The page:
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SUBJECT AND BODY IN BAṢRAN MU‘TAZILISM, OR: MU‘TAZILITE KALĀM AND THE FEAR OF TRIVIALITY

Published online by Cambridge University Press:  01 September 2007

SOPHIA VASALOU
Affiliation:
Gonville and Caius College, Cambridge CB2 1TA, United Kingdom

Abstract

In this paper, my aim is to offer some comments on the study of Mu‘tazilite kalām, framed around the study of a particular episode in the Mu‘tazilite dispute about man (‘mā huwa al-insān’) – a question with a deceptively Aristotelian cadence that is not too difficult to dispel. Within this episode, my focus is on one of the major arguments used by the late Baṣrans to hold up their side of the dispute (a side heavily indebted to Abū Hāshim’s ontological innovations), and on the relationship between the mental and the physical (or the subjective and objective) which emerges from it. The most interesting – and most surprising – aspect of this relationship is that the mental and the physical do not seem to be treated as distinct terms, thus creating the space for questions about how the two relate. The first person perspective seems to be identified with the physical body. My interest then is in the response of the reader to this surprising presentation – or rather, in a certain kind of reader response, and thus a certain kind of interpretive mode, whose value and viability it is part of my aim to help clarify.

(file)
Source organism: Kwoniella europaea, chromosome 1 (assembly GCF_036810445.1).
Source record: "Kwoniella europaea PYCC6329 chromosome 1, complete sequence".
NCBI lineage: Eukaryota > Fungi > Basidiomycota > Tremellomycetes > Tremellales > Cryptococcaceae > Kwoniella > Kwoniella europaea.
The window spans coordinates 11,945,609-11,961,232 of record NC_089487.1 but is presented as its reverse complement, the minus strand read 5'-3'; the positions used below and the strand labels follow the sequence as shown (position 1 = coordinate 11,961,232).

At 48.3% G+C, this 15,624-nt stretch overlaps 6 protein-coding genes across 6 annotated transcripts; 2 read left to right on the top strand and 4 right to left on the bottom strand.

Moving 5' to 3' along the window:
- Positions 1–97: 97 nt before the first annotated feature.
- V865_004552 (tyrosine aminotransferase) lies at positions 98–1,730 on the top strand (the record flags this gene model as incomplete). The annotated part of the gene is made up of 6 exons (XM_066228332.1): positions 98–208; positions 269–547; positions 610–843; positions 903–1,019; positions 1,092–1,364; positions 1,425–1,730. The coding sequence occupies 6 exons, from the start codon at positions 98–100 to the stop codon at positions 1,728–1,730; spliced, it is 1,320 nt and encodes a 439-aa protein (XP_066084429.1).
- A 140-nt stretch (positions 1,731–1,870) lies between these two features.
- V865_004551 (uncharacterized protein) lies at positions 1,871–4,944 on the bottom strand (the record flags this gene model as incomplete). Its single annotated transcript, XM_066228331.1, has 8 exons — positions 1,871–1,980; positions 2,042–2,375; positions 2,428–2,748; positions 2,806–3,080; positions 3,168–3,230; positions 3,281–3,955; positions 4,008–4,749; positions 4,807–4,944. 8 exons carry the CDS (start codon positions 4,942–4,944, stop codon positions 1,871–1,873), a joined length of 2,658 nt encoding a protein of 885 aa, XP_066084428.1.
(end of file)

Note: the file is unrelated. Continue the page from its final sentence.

Type
Research Article
Copyright
Copyright © Cambridge University Press 2007

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SUBJECT AND BODY IN BAṢRAN MU‘TAZILISM, OR: MU‘TAZILITE KALĀM AND THE FEAR OF TRIVIALITY
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